Authentic Leadership

An overview of authentic leadership and its applications.

Table of contents

Authentic Leadership [edit]

The notion of 'authenticity' has been around for decades in the counselling, psychotherapy and coaching professions. Authenticity means being true to character, true to oneself; not living through a false image or false emotions that hide the real you.

The OED definition of authentic in this context is simply: "Genuine."

The OED's more general definition is: "Of undisputed origin, and not a copy."

Both definitions resonate strongly with the commonly understood meanings of authenticity in human personality and relationships.


The term 'Authentic Leadership' was first used as a term by Bill George in his book, Authentic Leadership. He wrote it in 2003, around the time of the Enron and WorldCom scandals. These big corporate crimes provoked a backlash, prompting a strong wish (certainly presented and reflected in the media and by politicians) for leaders of substance; leaders that people could trust. Authentic leaders, in other words.

Authentic leaders know and live their values and they win people's trust by being who they are, not pretending to be someone else or living up to others' expectations. The notion of being genuine equates to being honest and truthful, and being strait and direct. Avoiding the use of 'spin' and PR and meaningless or hiding behind vague words and hollow promises.

The key to becoming an authentic leader, according to Bill George, is " learn how to lead yourself... it's not about competencies and skills." So, paying attention to one's character development, inner leadership or self-mastery - whatever you want to call it - is crucial to becoming an authentic leader.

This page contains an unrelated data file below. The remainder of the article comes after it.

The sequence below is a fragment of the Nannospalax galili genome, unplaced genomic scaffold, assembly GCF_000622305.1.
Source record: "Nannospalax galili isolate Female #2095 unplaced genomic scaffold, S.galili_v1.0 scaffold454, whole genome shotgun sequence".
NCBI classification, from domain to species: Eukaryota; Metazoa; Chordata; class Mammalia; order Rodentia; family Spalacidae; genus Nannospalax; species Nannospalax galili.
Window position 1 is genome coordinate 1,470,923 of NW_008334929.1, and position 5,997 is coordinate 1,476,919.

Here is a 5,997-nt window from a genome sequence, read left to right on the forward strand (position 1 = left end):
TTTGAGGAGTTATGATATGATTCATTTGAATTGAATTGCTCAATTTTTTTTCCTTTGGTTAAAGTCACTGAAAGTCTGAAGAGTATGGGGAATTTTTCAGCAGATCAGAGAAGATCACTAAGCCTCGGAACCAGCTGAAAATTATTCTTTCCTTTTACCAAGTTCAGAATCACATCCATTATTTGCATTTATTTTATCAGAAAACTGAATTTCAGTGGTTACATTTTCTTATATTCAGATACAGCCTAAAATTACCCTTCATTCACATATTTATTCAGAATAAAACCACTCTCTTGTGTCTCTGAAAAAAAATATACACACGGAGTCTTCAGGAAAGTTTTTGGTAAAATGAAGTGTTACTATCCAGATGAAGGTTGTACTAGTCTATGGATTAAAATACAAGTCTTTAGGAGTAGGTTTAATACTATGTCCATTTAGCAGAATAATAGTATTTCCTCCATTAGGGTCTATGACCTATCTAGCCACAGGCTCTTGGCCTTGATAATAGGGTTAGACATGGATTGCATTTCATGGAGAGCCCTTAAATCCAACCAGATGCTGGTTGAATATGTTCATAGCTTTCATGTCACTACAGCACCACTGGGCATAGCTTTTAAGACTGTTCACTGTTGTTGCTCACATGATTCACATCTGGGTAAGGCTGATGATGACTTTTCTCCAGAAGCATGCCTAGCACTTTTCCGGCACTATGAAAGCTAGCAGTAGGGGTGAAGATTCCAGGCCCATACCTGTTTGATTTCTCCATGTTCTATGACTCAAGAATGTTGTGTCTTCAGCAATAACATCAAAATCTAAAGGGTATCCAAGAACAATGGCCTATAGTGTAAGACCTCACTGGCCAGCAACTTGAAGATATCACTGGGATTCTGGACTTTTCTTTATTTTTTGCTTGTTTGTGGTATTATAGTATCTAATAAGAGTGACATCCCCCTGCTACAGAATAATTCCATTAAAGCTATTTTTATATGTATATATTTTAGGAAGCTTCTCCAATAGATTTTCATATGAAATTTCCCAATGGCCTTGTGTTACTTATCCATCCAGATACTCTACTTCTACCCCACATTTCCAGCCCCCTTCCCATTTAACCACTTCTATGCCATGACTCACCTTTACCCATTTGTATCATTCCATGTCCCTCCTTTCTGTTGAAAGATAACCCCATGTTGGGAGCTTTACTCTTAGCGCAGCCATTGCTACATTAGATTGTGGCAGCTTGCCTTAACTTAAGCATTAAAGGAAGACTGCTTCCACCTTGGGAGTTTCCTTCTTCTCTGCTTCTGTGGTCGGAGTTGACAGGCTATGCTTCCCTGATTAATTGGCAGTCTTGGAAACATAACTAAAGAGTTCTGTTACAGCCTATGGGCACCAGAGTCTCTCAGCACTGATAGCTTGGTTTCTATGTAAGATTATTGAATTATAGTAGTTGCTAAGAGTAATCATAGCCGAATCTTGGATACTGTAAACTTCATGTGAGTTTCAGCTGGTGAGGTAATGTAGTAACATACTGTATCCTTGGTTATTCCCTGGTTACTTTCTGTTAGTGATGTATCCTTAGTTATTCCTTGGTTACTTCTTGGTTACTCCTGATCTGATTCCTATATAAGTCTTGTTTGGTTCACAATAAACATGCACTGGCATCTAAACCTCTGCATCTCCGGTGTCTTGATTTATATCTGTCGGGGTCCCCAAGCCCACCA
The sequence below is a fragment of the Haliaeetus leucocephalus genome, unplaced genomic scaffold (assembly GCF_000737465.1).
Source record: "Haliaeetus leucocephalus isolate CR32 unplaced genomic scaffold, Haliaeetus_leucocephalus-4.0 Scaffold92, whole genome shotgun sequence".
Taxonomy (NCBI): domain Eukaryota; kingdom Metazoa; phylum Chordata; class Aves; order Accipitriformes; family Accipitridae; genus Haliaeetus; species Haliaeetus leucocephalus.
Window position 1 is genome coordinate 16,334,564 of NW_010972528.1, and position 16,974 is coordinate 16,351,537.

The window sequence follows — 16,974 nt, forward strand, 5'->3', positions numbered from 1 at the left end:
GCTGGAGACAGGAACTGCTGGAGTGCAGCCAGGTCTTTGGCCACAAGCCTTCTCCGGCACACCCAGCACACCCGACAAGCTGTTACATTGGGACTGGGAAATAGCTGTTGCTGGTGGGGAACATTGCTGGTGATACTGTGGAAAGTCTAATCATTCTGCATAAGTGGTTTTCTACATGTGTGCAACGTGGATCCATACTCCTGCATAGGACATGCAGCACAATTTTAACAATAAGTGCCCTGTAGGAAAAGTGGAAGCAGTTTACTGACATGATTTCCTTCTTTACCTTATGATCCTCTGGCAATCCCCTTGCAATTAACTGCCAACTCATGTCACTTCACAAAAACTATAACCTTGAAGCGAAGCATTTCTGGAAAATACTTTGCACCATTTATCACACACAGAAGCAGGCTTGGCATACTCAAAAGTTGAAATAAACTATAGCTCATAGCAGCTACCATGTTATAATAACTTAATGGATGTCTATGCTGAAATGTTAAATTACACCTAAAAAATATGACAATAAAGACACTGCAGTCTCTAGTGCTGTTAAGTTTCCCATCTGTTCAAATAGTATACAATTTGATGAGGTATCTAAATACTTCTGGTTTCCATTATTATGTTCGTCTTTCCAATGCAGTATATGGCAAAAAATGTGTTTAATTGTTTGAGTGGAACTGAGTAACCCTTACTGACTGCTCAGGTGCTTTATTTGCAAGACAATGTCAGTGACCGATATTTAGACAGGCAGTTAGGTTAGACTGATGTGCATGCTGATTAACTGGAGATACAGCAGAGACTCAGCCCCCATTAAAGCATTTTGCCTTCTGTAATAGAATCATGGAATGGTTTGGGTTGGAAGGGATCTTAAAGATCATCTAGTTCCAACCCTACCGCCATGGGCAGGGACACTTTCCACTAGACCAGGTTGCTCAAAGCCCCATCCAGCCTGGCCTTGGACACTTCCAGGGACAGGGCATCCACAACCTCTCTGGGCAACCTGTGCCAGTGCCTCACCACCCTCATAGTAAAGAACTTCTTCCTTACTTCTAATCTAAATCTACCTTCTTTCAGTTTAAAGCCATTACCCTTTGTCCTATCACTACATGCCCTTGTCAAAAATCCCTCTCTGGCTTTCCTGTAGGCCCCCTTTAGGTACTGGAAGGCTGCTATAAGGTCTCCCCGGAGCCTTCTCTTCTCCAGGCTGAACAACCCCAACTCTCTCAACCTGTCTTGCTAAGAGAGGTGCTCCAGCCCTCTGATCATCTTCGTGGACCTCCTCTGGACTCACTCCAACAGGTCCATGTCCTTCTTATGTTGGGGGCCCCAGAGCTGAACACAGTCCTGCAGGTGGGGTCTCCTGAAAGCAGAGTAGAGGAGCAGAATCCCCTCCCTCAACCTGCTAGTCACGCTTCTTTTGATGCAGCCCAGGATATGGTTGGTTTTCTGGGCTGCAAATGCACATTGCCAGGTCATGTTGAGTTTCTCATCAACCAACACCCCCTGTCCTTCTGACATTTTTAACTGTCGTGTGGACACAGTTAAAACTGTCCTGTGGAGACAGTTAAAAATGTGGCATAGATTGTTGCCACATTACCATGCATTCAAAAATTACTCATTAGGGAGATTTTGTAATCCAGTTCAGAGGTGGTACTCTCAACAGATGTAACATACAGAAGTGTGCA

Four Elements

Other authors have built on Bill George's ideas. Nick Craig, co-author with Bill George of the book, Defining Your True North, lists four elements of authentic leadership:

1. Being true to yourself in the way you work - no facade.

2. Being motivated by a larger purpose (not by your ego).

3. Being prepared to make decisions that feel right, that fit your values - not decisions that are merely politically astute or designed to make you popular.

4. Concentrating on achieving long-term sustainable results.

A difficulty in this philosophy is that as the popularity and writings around authentic leadership grow, so its definition is beginning to blur, and to overlap with other philosophies. Given the nature of a philosophy, this is inevitable. For example, an overlap exists with servant leadership in point 2 of Craig's list, which strongly implies a sense of service.

Authentic leadership is also beginning to gain a spiritual connotation, which you can see in this quote by the author Sarah Ban Breathnach: "The authentic self is the soul made visible." Nonetheless, despite the expansion of interpretations, the philosophy of authentic leadership has gained ground in the 21st-century and the trend is likely to persist.


George, Bill. (2003). Authentic Leadership. San Francisco: Jossey-Bass, 2003. Print.

George, Bill, Andrew N McLean, and Nick Craig. (2008) Finding Your True North. San Francisco, CA: Jossey-Bass, 2008. Print.